Pandora on Monday unveiled a major upgrade to its mobile application in an effort to make its Internet radio service more engaging and social to its 175 million active users.
The new features, many of which are already available on Pandora's browser-based service for computers, were designed to appeal to listeners who want a more interactive experience on their mobile devices. Those include artist biographies, song lyrics, access to curated genre stations, and the ability to share listening activity with friends. Pandora's iOS application will get the facelift Monday, while Android users will see the updates in November.
The revamp, a year in the making, is significant because it represents a subtle shift away from the one-click, lean-back music experience that Pandora has been famous for providing.
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To be sure, users can still enter the name of one band and the service will serve up an endless stream of related songs. But as people become more comfortable diving deeper into their mobile apps, having a drop-dead simple service is no longer the only formula for success.
Indeed, a number of music-related applications have popped up over the past year to feed a growing appetite for more contextual depth through, for example, lyrics, band information, tour dates, artist inspirations and editorial input, such as curated playlists from DJs, tastemakers and other genre experts.
Pandora's not the only service to layer on more features. Spotify has invited independent app developers such as TuneWiki and Songkick to add bells and whistles to its core music services through an API model. Over the years, Rhapsody has added features that allow listeners to have a more "lean-back" experience as opposed to requiring listeners to hand-pick everything they hear. And Slacker, which has focused on professionally programmed genre stations, added more on-demand features that allow its users to "lean forward" and have more direct control of what they listen to.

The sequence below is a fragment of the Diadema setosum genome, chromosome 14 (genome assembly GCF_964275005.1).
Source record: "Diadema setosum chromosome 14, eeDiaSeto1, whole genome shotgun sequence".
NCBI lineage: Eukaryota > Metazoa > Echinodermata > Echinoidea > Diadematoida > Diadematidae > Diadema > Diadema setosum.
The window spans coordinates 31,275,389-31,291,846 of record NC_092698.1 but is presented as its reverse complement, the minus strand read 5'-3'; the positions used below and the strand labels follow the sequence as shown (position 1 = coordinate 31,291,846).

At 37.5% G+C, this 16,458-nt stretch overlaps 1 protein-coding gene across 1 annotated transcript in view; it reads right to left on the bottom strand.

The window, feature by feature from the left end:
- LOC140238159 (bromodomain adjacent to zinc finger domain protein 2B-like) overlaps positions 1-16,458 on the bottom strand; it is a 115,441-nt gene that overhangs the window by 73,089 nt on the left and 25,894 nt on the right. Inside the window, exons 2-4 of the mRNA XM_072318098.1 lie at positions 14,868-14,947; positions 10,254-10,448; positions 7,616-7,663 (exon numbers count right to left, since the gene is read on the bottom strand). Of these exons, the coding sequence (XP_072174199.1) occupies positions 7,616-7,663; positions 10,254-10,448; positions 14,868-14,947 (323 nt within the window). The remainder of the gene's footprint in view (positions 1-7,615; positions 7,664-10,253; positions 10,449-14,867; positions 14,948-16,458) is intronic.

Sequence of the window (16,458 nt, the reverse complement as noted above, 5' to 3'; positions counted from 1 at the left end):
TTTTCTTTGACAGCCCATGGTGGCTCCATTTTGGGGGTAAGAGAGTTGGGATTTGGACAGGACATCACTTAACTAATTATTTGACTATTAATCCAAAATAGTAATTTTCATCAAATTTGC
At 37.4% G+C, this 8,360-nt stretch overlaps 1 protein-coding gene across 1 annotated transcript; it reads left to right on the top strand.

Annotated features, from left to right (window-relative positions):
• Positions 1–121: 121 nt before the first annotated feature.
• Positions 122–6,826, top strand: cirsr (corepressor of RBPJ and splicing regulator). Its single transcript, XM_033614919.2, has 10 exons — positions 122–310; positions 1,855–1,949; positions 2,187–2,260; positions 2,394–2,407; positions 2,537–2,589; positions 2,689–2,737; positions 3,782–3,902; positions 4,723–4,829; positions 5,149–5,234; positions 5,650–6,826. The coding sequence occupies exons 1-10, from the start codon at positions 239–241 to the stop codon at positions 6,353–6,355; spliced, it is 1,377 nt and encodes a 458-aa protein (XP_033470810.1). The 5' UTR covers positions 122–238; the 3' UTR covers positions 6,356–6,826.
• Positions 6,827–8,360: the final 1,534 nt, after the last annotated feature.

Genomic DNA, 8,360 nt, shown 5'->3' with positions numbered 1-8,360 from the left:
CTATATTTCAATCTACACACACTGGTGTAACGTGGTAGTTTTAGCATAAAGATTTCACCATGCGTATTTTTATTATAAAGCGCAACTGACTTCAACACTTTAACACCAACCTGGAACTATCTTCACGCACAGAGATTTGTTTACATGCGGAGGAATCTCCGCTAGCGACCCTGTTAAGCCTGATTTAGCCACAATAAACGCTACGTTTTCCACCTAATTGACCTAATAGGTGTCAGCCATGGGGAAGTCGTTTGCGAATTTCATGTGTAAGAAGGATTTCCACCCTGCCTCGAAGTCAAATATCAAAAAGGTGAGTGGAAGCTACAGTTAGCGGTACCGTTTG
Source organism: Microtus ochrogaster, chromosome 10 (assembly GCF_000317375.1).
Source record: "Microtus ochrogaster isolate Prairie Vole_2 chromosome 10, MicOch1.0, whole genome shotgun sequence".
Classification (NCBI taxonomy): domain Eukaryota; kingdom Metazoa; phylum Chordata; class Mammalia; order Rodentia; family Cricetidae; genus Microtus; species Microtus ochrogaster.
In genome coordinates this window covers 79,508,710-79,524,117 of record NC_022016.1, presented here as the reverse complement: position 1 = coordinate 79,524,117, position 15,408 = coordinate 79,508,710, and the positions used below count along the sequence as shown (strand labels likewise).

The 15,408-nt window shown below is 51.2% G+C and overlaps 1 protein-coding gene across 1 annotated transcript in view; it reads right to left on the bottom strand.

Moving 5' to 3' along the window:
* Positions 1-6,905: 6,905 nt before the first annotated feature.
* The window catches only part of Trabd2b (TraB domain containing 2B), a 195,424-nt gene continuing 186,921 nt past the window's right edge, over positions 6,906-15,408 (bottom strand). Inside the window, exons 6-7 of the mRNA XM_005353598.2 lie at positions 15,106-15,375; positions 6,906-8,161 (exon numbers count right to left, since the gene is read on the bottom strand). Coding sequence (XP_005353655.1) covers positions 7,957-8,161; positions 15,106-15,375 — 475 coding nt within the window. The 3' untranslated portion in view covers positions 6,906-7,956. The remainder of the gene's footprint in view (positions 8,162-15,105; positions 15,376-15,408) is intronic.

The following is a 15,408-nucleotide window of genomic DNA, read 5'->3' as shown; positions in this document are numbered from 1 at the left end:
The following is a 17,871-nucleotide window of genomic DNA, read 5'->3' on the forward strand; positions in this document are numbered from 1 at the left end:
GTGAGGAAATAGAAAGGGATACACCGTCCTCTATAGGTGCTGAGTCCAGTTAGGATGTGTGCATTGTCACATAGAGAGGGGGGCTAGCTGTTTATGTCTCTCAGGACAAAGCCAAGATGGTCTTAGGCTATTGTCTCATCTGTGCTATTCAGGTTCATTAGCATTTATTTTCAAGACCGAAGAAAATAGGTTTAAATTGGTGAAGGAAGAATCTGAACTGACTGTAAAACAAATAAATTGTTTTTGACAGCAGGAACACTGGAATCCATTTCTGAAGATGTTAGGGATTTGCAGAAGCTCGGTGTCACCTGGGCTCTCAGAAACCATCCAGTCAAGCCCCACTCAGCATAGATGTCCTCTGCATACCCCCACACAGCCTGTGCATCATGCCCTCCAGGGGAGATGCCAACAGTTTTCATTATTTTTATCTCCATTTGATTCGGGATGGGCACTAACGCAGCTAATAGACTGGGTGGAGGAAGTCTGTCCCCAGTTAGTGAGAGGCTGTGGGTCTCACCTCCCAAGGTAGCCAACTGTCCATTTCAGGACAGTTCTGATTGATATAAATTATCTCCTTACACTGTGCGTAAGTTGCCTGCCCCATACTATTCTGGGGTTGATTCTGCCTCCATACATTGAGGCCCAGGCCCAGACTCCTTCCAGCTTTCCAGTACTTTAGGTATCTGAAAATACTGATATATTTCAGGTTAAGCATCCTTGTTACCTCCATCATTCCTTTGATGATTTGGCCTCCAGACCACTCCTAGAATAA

The result is that many of the music services are all leaning into each other's domains, adopting each other's features and blurring the differences between them in order to compete for audiences. (It's worth noting that Pandora is an Internet radio service, while Rhapsody, Spotify and Slacker offer on-demand music access.)
But feature creep does have a potential downside, said Tom Conrad, Pandora's chief technology officer.
"There are millions of places you can go," Conrad tells Billboard. "The overarching goal is that we're trying to keep the experience simple while adding functionality. We're constantly asking how big is the audience for this feature we're considering as we thread the needle of providing information without overwhelming the application with complexity. This upgrade will allow us to continue to ask this question."